New Braunfels Herald Zeitung, May 23, 1995, Page 4

New Braunfels Herald Zeitung

May 23, 1995

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Issue date: Tuesday, May 23, 1995

Pages available: 10

Previous edition: Sunday, May 21, 1995

Next edition: Wednesday, May 24, 1995 - Used by the World's Finest Libraries and Institutions

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Publication name: New Braunfels Herald Zeitung

Location: New Braunfels, Texas

Pages available: 318,726

Years available: 1952 - 2013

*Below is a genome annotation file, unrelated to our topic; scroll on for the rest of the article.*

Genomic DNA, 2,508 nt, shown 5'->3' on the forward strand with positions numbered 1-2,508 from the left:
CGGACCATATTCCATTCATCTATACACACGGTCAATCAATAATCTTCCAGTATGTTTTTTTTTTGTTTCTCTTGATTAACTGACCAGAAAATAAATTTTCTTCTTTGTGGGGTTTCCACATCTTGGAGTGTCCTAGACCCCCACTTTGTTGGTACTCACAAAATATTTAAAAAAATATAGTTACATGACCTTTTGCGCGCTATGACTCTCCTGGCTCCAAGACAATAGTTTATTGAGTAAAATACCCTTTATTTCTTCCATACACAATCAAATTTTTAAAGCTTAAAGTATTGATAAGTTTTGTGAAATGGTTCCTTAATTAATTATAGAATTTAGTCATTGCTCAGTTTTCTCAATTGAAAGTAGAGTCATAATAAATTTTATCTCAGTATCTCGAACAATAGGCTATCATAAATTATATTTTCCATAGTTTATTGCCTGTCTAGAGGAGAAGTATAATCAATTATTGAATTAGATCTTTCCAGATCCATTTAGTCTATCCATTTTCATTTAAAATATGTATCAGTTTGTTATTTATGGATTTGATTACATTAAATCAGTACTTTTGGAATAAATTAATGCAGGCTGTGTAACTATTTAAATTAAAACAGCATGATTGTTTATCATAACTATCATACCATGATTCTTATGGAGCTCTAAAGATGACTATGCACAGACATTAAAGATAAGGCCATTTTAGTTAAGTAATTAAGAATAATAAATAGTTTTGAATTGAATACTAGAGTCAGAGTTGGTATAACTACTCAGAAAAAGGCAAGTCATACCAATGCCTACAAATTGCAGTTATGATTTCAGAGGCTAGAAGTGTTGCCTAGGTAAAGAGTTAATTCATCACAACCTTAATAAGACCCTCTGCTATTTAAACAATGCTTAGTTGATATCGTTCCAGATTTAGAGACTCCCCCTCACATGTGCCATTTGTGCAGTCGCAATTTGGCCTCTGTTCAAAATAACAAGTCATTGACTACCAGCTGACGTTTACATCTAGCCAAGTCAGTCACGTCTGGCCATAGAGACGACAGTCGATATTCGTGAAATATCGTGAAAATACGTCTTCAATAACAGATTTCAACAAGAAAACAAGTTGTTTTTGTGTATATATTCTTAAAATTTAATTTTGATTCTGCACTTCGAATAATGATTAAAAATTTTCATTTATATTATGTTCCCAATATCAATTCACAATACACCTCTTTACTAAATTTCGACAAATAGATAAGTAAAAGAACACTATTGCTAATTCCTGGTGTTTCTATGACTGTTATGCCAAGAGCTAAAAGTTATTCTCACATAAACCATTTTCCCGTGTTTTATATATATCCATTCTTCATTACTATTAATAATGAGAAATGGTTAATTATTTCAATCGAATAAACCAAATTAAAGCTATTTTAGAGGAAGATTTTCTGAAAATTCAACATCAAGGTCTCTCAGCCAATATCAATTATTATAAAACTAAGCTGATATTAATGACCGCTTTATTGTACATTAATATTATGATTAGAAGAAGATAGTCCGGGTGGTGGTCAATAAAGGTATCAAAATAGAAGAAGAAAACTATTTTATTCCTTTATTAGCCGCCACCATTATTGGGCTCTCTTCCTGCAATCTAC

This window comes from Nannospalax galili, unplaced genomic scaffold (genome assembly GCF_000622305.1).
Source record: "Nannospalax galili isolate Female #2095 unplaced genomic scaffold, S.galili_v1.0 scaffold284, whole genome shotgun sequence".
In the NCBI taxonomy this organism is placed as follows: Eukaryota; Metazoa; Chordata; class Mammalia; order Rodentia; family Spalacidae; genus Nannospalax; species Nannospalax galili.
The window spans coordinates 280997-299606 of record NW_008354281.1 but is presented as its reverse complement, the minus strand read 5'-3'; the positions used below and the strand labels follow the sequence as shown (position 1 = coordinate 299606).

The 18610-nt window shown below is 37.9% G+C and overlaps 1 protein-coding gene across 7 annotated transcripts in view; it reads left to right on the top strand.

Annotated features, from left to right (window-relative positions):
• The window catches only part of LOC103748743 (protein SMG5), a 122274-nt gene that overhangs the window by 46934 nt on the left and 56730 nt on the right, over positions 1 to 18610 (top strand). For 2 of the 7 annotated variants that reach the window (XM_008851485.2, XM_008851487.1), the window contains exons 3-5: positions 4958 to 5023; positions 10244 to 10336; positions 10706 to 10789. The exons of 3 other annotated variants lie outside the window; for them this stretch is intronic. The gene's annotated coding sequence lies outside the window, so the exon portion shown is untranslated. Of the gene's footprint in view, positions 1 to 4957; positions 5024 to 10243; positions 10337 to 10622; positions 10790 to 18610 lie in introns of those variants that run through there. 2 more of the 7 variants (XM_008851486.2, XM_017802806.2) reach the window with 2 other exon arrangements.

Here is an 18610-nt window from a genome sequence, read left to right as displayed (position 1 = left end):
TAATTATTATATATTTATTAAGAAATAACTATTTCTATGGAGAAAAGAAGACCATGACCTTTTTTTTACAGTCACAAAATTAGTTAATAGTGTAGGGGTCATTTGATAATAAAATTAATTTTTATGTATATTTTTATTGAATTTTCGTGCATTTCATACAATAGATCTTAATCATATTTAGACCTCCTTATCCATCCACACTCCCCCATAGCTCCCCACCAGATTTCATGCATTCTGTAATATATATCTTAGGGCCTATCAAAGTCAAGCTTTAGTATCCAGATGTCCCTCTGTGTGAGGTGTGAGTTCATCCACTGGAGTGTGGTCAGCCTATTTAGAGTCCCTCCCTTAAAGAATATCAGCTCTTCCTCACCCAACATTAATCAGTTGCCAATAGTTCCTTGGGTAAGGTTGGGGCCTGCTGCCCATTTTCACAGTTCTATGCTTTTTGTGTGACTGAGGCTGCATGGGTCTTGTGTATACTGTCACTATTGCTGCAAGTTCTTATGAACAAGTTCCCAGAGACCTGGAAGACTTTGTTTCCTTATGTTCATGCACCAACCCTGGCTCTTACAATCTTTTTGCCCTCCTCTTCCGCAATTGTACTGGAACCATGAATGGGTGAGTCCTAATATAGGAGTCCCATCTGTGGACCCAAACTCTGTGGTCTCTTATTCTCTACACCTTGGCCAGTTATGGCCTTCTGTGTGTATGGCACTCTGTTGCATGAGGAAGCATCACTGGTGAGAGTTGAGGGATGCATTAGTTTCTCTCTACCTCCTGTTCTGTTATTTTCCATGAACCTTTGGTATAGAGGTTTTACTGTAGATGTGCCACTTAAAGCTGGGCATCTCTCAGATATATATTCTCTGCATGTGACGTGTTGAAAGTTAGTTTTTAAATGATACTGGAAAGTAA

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New Braunfels Herald Zeitung (Newspaper) - May 23, 1995, New Braunfels, Texas I ■ Herald-Zeitung ■ Tuesday, May 23,1906 Opinion ■ To talk with Managing Editor Doug Loveday about the Opinion page, call 625-9144, ext. 21 H e t u n Opinion Online contact ■ To submit letters and guest columns electronically by way of * online services or Internet, or to -simply contact staff members, the Herald-Zeitung's address is £ “Seventy-five percent of the public get their information from TV. That means 75 percent of Americans are under-informed. You must read newspapers, you must read magazines, you must read books.” — Bernard Shaw news anchor, 1956 EDITORIAL Phone Call Away Public involvement in government should continue after the elections In our democratic society, eligible voters can voice their opinions at the ballot box during national, state and local elections. Unfortunately, most people end their involvement and even their interest in the operations of government after the elections are completed. That shouldn’t happen. Our elected officials need to know that the public remains interested in the political process between elections. Indifference at the polls is a disappointing thing, but indifference during the other 364 days of the year is unwise. As for those in public office, keeping in contact with constituents and residents of their district is vital. Whether it be a U.S. representative or county judge, feedback from the people is critical. Often this page and the Letters to the Editor page is filled with comments or columns cnticizing our elected officials. But if those same leaders do not hear regularly from the people about their needs and wants, appropriate action or attention to specific issues will not take place. Don’t be bashful, and don’t think you have no right to get on the phone and call or drop by the office of a elected official. It’s what this country is all about. The Herald-Zeitung will begin running telephone numbers and mailing addresses of elected officials on this page on a regular basis. Don’t hesitate to use the information. • President of the United States Bill Clinton 1600 Pennsylvania Ave. NW Washington, D.C. 20500 (202) 456-1414 • Vice President of the U.S. Al Gore Old Executive Office Building 17th St. and Pennsylvania NW Washington, D.C. 20501 • U.S. Senators Phil Gramm 402 E. Ramsey Rd. San Antonio, TX 78216 (512) 366-9494 Kay Bailey Hutchison 961 Federal Building 300 E. 8th St. Austin, TX 78703 (512) 482-5834 Write us ... The New Braunfels Herald-Zeitung welcomes letters on any public issue. The editor reserves the right to correct spelling, style, punctuation and known factual errors. Letters should be kept to 250 words. We publish only original mail addressed to The New Braunfels Herald-Zeitung bearing the writer’s signature. Also, an address and a telephone number, which are not for publication, must be included. Please cite the page number and date of any article that is mentioned. Preference is given to writers who have not been published in the previous 30 days. Mail letters to: Letters to the Editor do The New Braunfels Herald-Zeitung PXJ. Drawer 311328 New Braunfels, Texas 78131-1328 Fax: (210) 625-1224 New Braunfels Herald -Zeitung Editor and Publisher............................................................David Sullens General Manager............................................................Cheryl Duvall Managing Editor...........................................................Doug Loveday Advertising Director......................................................Tracy Stevens Circulation Director....................................................Carol Ann Avery Pressroom Foreman...................................................Douglas Brandt Classified Manager...................................................Karen Reinmger City Editor.....................................................................Roger Croteau Published on Sunday mornings and weekday mornings Tuesday through Fnday by the New Braunfels Herald'Zeitung (USHS 377-880) 7(J7 Landa St., or PO Drawer 311328, New Braunfels, Comal County, Tx. 78131 -1328 Second class postage paid by the New Braun Jels Herald Zeitung in New Braunfels, Texas. Camer delivered in Comal and Guadalupe counties: three months, $19, six months, $34; one year, $60. Senior Citizen Discounts by camer delivery only: six months, $30; one year, $56 Mail delivery outside Comal County in Texas: three months, $28.80; six months, $52; one year, $97 50 Mail outside Texas: six months, $75; one year. $112.25. Subscribers who have not received a newspaper by 5:30 p.m. Tuesday through Fnday or by 7:30 a.m. on Sunday may call (210)625-9144 or by 7 p m weekdays or by 11 a rn on Sunday. Pos iMAS'iur: Send address changes lo the New Braunfels Herald-Zeitung, P O Drawer 311328, New Braunfels, Tx. 78131-1328. GOF targets Medicare reform Medicare is a lifeline for 36 million retired Americans. It has reliably provided medical care to people in every corner of our great country, including a large number of Texans throughout the 21st Congressional District. Today, this essential program is in trouble, threatened by exploding costs and impending bankruptcy. According to a just released report from the trustees appointed to oversee Medicare, unless Congress acts to reform Medicare, it will be bankrupt by 2002 and unable to pay for retirees’ medical bills. Medicare’s serious financial troubles can no longer be ignored. The costs of Medicare part A, which pro- U.S. Rep. Lamar Smith vides hospital insurance, are growing at 10.5% per year. Beginning in 1996, this portion of Medicare will spend more than it takes in, and it will be bankrupt in 2002. Costs for Medicare Part B, which provides supplemental insurance, are escalating at an unsustainable 11.5 to 13.5% rate. Unless reformed, Part B of Medicare will roll up deficits of $1.5 trillion over the next 25 years. In contrast to spiraling Medicare costs, private sector health care expenses have leveled out, increasing at a much more modest 4.5% per year. The Clinton Administration understands that Medicare’s health is threatened, but refuses to prescribe any solution to its ills. The President’s own board of Medicare trustees, which includes the President’s Secretary of the Treasury, Secretary of Labor, and Secretary of Health & Human Services, issued and signed the trustees’ report that predicts Medicare’s impending bankruptcy. Earlier this year, adminis tration officials warned that the present system could only be maintained over the next 25 years if Medicare benefits are cut by 30% or taxes were raised by 44%. Neither of these proposals is acceptable, but the administration completely ignored the problem in its recent budget and ignored Congress’ request to work together to save Medicare. Fortunately, Congress is willing to take steps ensuring that the Medicare lifeline is firmly knotted so that millions of Americans can continue to count on it. We’re working to develop a reform plan that is necessary to save the Medicare system. In developing reforms to save Medicare, we are committed to preserve all of the best features of the Medicare system. Unlike the government health plan pf last year, our plan to save Medicare will maintain Americans’ right to choose their own doctors, and no one will have to give up medical treatments. Our reforms will expand the choices available to Americans who depend on Medicare coverage. Over the next few months, as we work to develop reforms that save and improve Medicare, I’ll be looking to the common sense wisdom of the people of the 21st district. Congress could follow the administration’s example by walking away from this critical issue to retired Americans, or we can work together to solve the problem. The administration appears to have a political agenda. Rather than offer proposals that could become part of the solution, they want to wait for Congress to act so they can criticize and seek political advantage. It might be good politics, but it’s a partisan strategy that threatened the Medicare system we desperately need to save, and Congress won’t play that game. The House is willing to face squarely the responsibilities that come with the job, and there is no bigger responsibility than providing a secure future for Medicare and those who depend on it. Senate mulls House-sponsored tax cuts WASHINGTON (AP) — Senate Republicans are facing their most contentious issue as they try to decide whether to join the House and include tax cuts .for millions of Americans in their plan to balance the federal budget. . Senators were expected to reject an effort today by Sen. Phil Gramm, R-Texas, lo trim levies on families and businesses. The proposal by Gramm, a conservative contender for the GOP presidential nomination, resembled the $350 billion, seven-year measure already approved by the House. Waiting in the wings was a more modest proposal by another presidential hopeful, Senate Majority Leader Bob Dole, R-Kan., who has pledged that the Senate will vote to cut taxes this year. Two Senate sourced speaking on condition of anonymity, said Dole lias said he will offer his plan, but there was no final word from Dole himself. Ihe votes were expected as the Senate continues debating a blueprint for forging savings from Medicare, Medicaid and hundreds of other programs so federal deficits can be eliminated by 2(X)2. 'Hie House approved its own version of the plan last Thursday, and the Senate expects passage of its plan Wednesday. The two chambers would next craft a compromise. The actual cuts would be made in legislation later this year. President Clinton said that after Republicans approve a budget, he will offer a “counter-budget” and negotiate with them. Clinton and administration officials have said Analysis repeatedly they would seek a compromise with Republicans once the GOP drops some of its demands, including revamping Medicare without reshaping the overall health-care system. But Clinton said for the first time that he would respond to Republicans with a plan of his own, although he did not say how comprehensive it would be. “I promised them if they would adopt a budget, that I would negotiate with them in good faith and I would propose a counter-budget. That’s what I gave them my word I’d do, and I will do it,” he said in an interview last Friday with WEVO of Concord, N.H., and other New Hampshire radio stations. The White House did not release a transcript of the interview. Clinton also said for the first time that he believed the budget could be balanced in less than IO years, though he did not commit himself to proposing that. “It can be done in seven years. The question is what is the penalty and what are the tradeoffs,” he said. In the Senate, unlike the House, where tax cuts were a central part of the GOP’s “Contract With America,” many Republicans say lowering taxes would only complicate the larger goal of halting three decades of deficits. With nearly all 46 Democrats against tax cuts, the division among Republicans means it will be difficult for them to corral a majority of voles in the 100- member Senate. The Senate budget as it stands would allow a tax cut once Congress and the president enact a package that is certified to balance the budget by 2002. That cut is supposed to equal the $170 billion some economists say the government would save because of the lower interest rates and extra economic activity passage of such a plan would generate. On Monday, Democrats targeted the tax cuts and the planned slowdown in Medicare spending with amendments, each defeated, that were designed to cast Republicans as coldhearted defenders of privilege. But Republicans stood firm. “Whose side are we on?" responded Senate Budget Committee Chairman Pete Domenici, R-N.M. “Make no bones about it. We are on the side of all Americans.” Sens. Frank Lautenberg, D-N.J., and Jay Rockefeller, D-W.Va., proposed shrinking the funds set aside for tax reductions by $100 billion and using them to ease the $256 billion in savings from Medicare Republicans propose. It was defeated on a near party-line 52-46 vote, and afterward GOP senators fired back. By 51-47, the Senate rejected another Democratic amendment, which would have reduced the size of the potential tax cut by $40 billion and used the money to restore cuts in education, another of the party’s top priorities. Today In History By The Associated Press Today is Tuesday, May 23, the 143rd day of 1995. There are 222 days left in the year. Today’s Highlight in History: On May 23, 1934, bank robbers Bonnie Parker and Clyde Barrow were shot to death in a police ambush as they were driving a stolen Ford Deluxe along a road in Bienville Parish, La. On this date: In 1430, Joan of Arc was captured by the Burgundians, who sold her to the English. In 1533, the marriage of England’s King Henry VHI to Catherine of Aragon was declared null and void. In 1701, Capt. William Kidd was hanged in London after he was convicted of piracy and murder In 1788, South Carolina became the eighth state to ratify the United States Constitution. In 1873, Canada’s North West Mounted Police force was established. In 1895, IOO years ago, the New York Public Library had its origins with an agreement combining the city’s existing Astor and Lenox libranes. In 1915, Italy declared war on Austria-Hungary in World War I. In 1937, industnalist John D. Rockefeller died in Ormond Beach, Fla. In 1940, Tommy Dorsey and His Orchestra, the Pied Pipers and featured soloist Frank Sinatra recorded “ITI Never Smile Again” in New York for RCA. In 1945, 50 years ago, Nazi official Heinrich Himmler committed suicide while imprisoned in Luneburg, Germany. In 1960, Israel announced it had captured former Nazi official Adolf Eich-mann in Argentina. In 1977, the U.S. Supreme Court refused to hear the appeals of former Nixon White House aides H.R. Halde-man and John Ehrlichman and former Attorney General John N. Mitchell in connection with their Watergate convictions. Ten year* ago: Thomas Patrick Cavanagh, an aerospace engineer who admitted toying to sell “stealth” bomber secrets to the Soviet Union, was sentenced in Los Angeles to life in pnson. Five year* ago: The Soviet Union unveiled an economic-reform program that included plans for a national referendum. Neil Bush, son of the president, denied any wrongdoing as a director of a failed Denver savings-and-loan in testimony before Congress. One year ago: Funeral services woe held at Arlington National Cemetery for former first lady Jacqueline Kennedy Onassis. “Pulp Fiction” by American director Quentin Tarantino won the Golden Palm for best film at the 47th Cannes Film Festival. ;